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Eng 83 r transitions and patterns of organization

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Eng 83 r transitions and patterns of organization

  1. 1. Patterns of Organization English 83R Mrs. E. Buchanan
  3. 3. • Authors use two common methods to show connections, or relationships, between ideas. • These two methods are transitions and patterns of organization. Transitions
  4. 4. • We all use transition words all the time – everyday - when you have a conversation with someone. You might be talking at the dinner table with your family. You start out talking about your day at school, perhaps your midterm grades and other school related topics. The next thing you realize is that you are now talking about your upcoming spring break vacation. How did you jump topics during your conversation? By using transition words to get there. Transitions
  5. 5. • The conversation might go like this: • Mom: How was your day at school, Johnny? • Johnny: First of all, I went to my English 72 class, took my vocab quiz, and got an A. After class, I went to the library to start working on my essay Next, I went to lunch with Joey, and finally I went to the travel agency to pick up tickets for our trip to Cancun. Transitions
  6. 6. • During reading, it is important to pay special attention to transition words. • These special words show the relationships between ideas within sentences and within paragraphs Transitions
  7. 7. • Look at the sentences below. Which one is easier to read and understand? • Naomi was happy to find out that she is having another baby boy. She needs to take out the clothes that her older son wore when he was first born. She will have new carpet installed. She will buy a new crib. • Naomi was happy to find out that she is having a baby boy. First of all , she needs to take out the clothes that her older son wore when he was first born. Next she will have new carpet installed. Finally, she will buy a new crib. Transitions
  8. 8. • Sentence number one did not make sense • The addition of the transition words First, next, and finally in the second paragraph makes the situation clear. • Although Naomi is happy to be having a another boy, she now needs to find clothes, install new carpet, and buy a crib. Transitions
  9. 9. • Transitions are words or phrases (like first of all) that show relationships between ideas. They are like signs on the road that guide travelers. • Writers often signal a change in topic with a transition word or phrase that serves as a link or bridge from one thought to the next one. • Now let’s discuss patterns or organization – through this you will see how transition words are used. Transitions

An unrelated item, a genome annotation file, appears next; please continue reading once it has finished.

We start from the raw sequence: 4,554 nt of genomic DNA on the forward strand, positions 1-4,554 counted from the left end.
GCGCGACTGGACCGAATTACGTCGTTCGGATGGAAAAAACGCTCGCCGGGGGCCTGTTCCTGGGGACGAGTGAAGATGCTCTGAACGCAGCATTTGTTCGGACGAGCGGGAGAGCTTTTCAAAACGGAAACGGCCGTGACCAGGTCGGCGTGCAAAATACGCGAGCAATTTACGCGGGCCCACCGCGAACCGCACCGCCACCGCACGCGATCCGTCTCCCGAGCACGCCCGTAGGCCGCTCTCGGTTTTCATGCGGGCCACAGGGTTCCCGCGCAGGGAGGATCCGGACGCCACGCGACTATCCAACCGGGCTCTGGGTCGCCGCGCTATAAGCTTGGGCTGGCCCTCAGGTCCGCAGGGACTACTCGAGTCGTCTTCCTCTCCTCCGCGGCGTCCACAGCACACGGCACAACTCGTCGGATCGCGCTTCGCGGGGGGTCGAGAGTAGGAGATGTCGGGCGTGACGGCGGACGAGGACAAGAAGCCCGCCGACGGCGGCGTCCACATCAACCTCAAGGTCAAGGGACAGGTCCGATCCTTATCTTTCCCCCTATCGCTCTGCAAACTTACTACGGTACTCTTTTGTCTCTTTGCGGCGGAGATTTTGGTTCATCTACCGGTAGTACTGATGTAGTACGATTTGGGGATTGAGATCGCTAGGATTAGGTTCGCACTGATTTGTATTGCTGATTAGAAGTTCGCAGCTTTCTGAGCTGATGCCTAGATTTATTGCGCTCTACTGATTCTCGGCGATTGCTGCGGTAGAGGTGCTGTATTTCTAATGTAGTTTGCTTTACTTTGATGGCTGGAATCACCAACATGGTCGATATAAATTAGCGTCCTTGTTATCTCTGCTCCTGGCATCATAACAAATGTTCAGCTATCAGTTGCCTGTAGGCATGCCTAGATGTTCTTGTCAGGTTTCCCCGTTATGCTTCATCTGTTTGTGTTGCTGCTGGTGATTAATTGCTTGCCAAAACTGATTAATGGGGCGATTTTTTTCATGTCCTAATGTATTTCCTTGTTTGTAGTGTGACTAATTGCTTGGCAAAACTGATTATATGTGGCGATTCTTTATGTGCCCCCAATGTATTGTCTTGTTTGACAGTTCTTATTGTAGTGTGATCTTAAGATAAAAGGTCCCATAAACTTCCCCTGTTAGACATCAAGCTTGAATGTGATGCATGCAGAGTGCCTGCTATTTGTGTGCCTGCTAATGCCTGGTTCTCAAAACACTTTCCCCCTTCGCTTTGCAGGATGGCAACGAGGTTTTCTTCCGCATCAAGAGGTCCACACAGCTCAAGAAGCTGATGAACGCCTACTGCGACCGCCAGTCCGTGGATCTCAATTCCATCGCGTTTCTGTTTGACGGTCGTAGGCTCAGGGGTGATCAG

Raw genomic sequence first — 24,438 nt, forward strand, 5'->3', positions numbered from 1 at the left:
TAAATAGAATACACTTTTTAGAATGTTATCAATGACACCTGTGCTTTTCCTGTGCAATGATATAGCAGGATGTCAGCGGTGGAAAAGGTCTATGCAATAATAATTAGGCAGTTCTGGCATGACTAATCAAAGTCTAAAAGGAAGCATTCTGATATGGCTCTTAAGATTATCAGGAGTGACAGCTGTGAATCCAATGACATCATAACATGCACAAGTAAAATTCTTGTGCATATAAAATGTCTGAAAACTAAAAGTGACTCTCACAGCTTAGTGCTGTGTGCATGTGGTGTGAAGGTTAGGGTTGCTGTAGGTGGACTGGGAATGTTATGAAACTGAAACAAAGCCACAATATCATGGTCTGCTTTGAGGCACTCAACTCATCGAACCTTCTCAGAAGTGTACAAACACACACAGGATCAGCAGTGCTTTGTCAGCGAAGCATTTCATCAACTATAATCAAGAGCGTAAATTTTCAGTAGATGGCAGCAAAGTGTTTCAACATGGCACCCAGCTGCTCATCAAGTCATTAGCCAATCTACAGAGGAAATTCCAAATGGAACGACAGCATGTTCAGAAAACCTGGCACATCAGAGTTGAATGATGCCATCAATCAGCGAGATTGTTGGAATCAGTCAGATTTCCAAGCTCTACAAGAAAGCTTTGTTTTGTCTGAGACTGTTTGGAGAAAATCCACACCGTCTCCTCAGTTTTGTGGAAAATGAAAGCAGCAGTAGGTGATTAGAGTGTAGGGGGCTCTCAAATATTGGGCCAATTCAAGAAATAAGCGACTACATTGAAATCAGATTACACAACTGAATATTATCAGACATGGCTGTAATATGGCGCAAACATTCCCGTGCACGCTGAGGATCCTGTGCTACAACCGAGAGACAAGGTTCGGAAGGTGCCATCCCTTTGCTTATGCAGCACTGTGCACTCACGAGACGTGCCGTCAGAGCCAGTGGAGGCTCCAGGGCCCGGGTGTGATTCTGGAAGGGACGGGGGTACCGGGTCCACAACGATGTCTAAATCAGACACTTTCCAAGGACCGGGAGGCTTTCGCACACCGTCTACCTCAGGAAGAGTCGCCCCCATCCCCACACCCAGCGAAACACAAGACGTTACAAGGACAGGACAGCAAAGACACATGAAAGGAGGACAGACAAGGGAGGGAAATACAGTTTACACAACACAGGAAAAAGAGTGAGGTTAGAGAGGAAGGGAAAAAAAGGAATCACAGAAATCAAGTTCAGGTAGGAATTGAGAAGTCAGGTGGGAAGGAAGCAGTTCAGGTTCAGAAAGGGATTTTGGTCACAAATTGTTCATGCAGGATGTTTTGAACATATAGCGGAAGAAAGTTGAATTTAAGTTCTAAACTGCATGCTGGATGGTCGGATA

11. 11. • Writers organize their supporting sentences and ideas in ways called Thought Patterns (or Pattern of Organization). • Just as transitions show relationships between ideas in sentences, thought patterns show the relationships between supporting details in paragraphs, essays, and chapters. • Patterns of organization are structures our minds use all the time. • All of our thinking and communicating depend on patterns of organization. Thought Patterns/ Patterns of Organization
  12. 12. • List of Items • Cause and Effect • Comparison and Contrast • Examples and Illustrations • Chronological Order Patterns of Organization
  13. 13. • A list of items is a series of reasons, examples, or other details that support an idea. • The items have no time order, but are listed in whatever order the author prefers. • Changing the order of the details does not change their meaning. • Transitions of addition, such as and, also, and furthermore are generally used to indicate a listing pattern. Listing Pattern
  14. 14. Listing Sometimes authors use numbers (1,2,3), letters (a, b, c) or asterisks (*) to show the individual items on the list.
  15. 15. • At the summit stands a statue of Jesus. • It’s 60 feet tall • Dressed in white •With a pink tunic • It stretches out both arms List describing statue
  16. 16. One First (of all) Secondly Thirdly To begin with For one thing Other Another Also In addition Next Moreover Further Furthermore Last (of all) List of Items Transition (addition) Words
  17. 17. • • Choose one of the sentences below (depending on whether you are an only child, or have siblings), and write a paragraph that supports the main idea. • 1. There are several advantages (or disadvantages) to be an only child. • 2. There are several advantages (or disadvantages) to having siblings List Practice
  18. 18. • A comparison shows the similarities between two or more ideas, people, or things. • A contrast shows the differences. • Comparison and contrast may be seen as separate patterns of thought; however, they often work together. • Transition words: as, like, similarly, in a similar manner, likewise, in comparison, in a like manner, both Comparison/Contrast
  19. 19. In the cartoon above, the word resemble helps show a comparison is being made. Comparison words: but, yet, however, although, nevertheless Comparison Words
  20. 20. Contrast words show that things differ in one or more ways. In the cartoon, the speaker is contrasting two ways to die. Contrast words: but, yet, however; although, nevertheless, instead, in contrast, on the other hand, while, unlike, despite Compare & Contrast Activity: Lincoln vs. Kennedy Contrast words
  21. 21. • The definition explains the meaning of new, difficult, or special terms. Definitions include words like is, are, and means: • “Emblems are body gestures that directly translate into words or phrases…” Definition & Example